What social workers need to know about Ofsted’s new inspection regime

Ofsted's national director for social care talks through the changes being made to social care inspection

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Photo: MichaelJBerlin/Fotolia

by Eleanor Schooling

From January next year, Ofsted is going to be taking a new and very different approach to inspecting local authority children’s services.

Today we’ve published a new framework for the Inspection of Local Authority Children Services (ILACS). Acronyms aside (these do seem to come with the territory), I hope that our partners across the children’s social care sector will recognise that this is a significant step forward for children’s services inspection.

ILACS has children’s experiences at its core. Added to that, I believe it offers an even greater opportunity for Ofsted to support local authorities to improve.

One of the main changes will be the frequency of contact with local authorities. Ofsted will be carrying out more regular, but shorter, graded inspections, punctuated by ‘focused’ and monitoring visits. After each focused visit we’ll publish a narrative outcome letter, making clear what improvements are needed (where relevant). But of course this isn’t all about identifying services could be better. Focused visits are an opportunity for us to showcase good practice too.

In practice this means that Ofsted will have more frequent opportunities to identify any issues of concern, allowing areas to take swifter action to address them. Quite simply, we don’t want to wait until the next inspection to find out that practice has deteriorated, we want to be able to ‘catch’ areas before they fall.

ILACS is also a ‘system’ of inspection that is proportionate, flexible, and truly bespoke to each and every local area we inspect. Each feature of the system informs how the rest of it works. So a local authority’s current Ofsted grade will determine the kind of inspection it has next time, and the contact and support it receives in-between visits.

In short the new approach means:

    • Local authorities previously judged to be good or better will get a one week short inspection every three years
    • Those that required improvement to be good will get a two week standard inspection every three years
    • Both standard and short inspections will result in judgements on the established four point scale
    • Focused visits will identify good practice or catch local authorities before they fall
    • An annual conversation between Ofsted and local authorities
    • An annual self-evaluation of social work practice by local authorities
    • Our approach to authorities judged to be inadequate will remain the same as now – quarterly monitoring followed by an inspection under the single inspection framework (SIF).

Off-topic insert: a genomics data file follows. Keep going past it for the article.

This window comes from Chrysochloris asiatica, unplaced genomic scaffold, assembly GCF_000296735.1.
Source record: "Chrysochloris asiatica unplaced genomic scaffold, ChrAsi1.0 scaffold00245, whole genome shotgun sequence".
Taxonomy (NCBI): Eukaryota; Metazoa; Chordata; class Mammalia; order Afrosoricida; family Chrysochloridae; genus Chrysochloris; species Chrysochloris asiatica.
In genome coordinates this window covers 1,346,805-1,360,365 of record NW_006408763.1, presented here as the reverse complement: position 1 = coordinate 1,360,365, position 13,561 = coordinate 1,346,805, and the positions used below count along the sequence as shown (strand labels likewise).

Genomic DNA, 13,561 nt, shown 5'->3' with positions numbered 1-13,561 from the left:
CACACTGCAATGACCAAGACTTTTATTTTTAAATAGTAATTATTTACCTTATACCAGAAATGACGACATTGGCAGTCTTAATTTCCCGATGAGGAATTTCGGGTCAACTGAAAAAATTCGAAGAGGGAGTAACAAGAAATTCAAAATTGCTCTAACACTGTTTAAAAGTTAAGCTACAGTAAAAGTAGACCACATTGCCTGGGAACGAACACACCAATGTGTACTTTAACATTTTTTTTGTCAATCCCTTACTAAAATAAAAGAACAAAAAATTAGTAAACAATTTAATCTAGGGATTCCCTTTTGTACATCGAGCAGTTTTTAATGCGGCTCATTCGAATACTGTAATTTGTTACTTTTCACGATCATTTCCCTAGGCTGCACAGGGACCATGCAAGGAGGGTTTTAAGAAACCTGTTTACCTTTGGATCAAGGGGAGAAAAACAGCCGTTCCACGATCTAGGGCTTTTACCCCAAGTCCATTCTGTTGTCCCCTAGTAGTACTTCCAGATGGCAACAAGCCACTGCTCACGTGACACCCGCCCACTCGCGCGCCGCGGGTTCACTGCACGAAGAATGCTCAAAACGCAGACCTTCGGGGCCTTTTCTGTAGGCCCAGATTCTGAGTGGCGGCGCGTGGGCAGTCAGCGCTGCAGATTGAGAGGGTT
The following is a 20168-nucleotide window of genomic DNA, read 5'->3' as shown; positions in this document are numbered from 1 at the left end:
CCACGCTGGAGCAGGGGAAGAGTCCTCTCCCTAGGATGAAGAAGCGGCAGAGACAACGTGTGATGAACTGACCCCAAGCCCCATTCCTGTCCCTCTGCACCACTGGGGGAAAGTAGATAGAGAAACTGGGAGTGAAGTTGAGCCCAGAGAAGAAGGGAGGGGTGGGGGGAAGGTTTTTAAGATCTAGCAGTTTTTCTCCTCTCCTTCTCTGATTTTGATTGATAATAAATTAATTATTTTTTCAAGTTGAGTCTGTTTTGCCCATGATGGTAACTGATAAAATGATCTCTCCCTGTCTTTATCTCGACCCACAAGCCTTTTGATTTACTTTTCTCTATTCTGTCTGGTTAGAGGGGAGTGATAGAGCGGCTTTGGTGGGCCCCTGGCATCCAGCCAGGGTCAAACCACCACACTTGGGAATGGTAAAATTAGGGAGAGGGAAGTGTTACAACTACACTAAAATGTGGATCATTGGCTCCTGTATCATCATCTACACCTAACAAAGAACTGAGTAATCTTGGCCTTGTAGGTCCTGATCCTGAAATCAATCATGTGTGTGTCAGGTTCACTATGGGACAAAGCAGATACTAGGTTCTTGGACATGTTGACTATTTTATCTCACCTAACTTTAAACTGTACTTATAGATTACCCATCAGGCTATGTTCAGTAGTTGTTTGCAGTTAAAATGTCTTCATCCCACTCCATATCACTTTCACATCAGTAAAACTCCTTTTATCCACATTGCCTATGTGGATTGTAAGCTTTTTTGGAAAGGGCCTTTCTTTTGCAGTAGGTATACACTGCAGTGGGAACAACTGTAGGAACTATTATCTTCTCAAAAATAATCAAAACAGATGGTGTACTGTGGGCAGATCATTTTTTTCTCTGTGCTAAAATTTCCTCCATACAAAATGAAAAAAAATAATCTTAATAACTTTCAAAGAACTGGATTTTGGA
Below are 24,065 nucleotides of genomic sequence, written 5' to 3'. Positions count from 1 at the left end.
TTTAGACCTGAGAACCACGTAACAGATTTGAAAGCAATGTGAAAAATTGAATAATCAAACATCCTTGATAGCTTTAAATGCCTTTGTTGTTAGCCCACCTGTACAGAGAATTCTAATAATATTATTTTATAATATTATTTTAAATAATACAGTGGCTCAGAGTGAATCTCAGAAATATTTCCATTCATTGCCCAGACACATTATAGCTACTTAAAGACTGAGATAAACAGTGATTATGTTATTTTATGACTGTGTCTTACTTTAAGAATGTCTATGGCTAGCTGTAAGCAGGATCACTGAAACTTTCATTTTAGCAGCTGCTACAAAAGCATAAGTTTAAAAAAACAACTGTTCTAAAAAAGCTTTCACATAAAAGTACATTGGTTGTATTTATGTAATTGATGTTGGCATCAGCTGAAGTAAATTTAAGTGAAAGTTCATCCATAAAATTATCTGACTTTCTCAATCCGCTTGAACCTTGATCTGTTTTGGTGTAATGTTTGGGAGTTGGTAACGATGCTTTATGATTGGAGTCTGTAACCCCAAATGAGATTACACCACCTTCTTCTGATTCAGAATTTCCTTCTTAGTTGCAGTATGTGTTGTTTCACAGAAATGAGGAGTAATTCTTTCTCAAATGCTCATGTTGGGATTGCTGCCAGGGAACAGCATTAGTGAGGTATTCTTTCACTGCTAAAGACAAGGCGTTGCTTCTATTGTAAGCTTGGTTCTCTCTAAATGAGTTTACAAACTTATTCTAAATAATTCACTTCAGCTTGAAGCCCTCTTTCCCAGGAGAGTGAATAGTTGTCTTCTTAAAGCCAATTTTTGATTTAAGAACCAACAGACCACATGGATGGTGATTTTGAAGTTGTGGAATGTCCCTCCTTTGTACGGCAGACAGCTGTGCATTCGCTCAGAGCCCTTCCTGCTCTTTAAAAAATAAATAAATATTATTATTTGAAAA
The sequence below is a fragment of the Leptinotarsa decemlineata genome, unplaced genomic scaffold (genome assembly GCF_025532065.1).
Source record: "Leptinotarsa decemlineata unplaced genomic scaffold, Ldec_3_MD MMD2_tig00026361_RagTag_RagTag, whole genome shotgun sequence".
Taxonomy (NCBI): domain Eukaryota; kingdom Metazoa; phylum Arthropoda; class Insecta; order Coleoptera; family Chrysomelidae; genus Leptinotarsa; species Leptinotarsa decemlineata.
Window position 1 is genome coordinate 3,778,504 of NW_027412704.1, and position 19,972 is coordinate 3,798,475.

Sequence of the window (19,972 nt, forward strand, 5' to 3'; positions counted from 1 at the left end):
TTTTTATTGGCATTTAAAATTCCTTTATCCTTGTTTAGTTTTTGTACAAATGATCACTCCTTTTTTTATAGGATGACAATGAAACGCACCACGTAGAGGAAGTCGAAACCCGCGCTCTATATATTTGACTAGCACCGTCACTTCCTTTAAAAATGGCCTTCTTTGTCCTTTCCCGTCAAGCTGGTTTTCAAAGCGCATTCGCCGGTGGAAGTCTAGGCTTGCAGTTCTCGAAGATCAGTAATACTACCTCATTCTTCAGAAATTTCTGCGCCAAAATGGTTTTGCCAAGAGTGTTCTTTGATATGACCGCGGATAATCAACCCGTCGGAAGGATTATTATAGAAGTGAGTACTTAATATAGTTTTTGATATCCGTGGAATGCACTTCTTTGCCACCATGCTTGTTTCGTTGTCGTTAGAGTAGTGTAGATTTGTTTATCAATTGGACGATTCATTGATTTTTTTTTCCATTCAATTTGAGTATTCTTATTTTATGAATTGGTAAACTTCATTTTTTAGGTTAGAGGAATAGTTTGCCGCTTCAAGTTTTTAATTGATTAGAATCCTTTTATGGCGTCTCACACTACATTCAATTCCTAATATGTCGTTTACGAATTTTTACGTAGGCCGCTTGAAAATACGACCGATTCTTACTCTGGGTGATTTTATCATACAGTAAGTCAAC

I want to be clear that the system will be no less rigorous than the Single Inspection Framework (SIF). However, the SIF was intentionally a one-size-fits-all inspection. And while it has given us a good baseline to move forward from, now is the time for a more risk-based, proportionate way of looking at how children’s services departments are performing.

We will also be asking local authorities to have a ‘yearly conversation’ with us. This formal discussion, alongside annual self-evaluation, will help local authorities to critically evaluate their own performance and articulate what they think is working well for children in their area.

This will also form part of the intelligence Ofsted uses to decide where and when to inspect. One of the big benefits of the new approach is that will enable us to prioritise our resources where they are most needed.


To be clear though, where self-evaluation identifies weaknesses in practice and the local authority has credible plans to take clear, appropriate and effective action in response, we will treat this as effective leadership rather than an automatic trigger for an inspection or focused visit. Any issues raised through self-evaluation will be discussed with the local authority at their annual engagement meeting.

As ever, children and their experiences are at heart of this new approach. However, we also hope the ILACS system helps – even in a small way – to lessen the ‘cliff-edge’ associated with inspection and the implications for social work staff on the ground. Of course being inspected is never going to be a completely relaxing experience. But these changes are also aimed at supporting local authorities on their improvement journey.

We had an excellent response rate to our consultation, as well as constructive discussions, debates and feedback with stakeholders from across the sector. Their views have been instrumental in shaping the way forward.

It has been extremely rewarding to oversee the development of a new system of inspection and to watch it come to fruition. I’m truly grateful to everyone who has taken part in the development process, and look forward to the official launch in January.

Eleanor Schooling is national director for social care at Ofsted.

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One Response to What social workers need to know about Ofsted’s new inspection regime

  1. Paul Redacted November 29, 2017 at 6:40 pm #

    Hi Elanor I think your right that reform is needed but think an opportunity has been missed. This model is based on trust and lacks robustness. If there is one thing we know about civil services we know the public lacks faith in them on the whole. You should ask safeguarding leads in schools what they think of the SS involvement – trust me its not good. Also if you want to know that results are good for the children than you need to ask them and their families. Explain how you select cases to look in to when inspecting. The IICSA should make some recommendation in this area but its far to cosy for my liking

    I would prefer a CQC style inspection – not perfect but better than this surely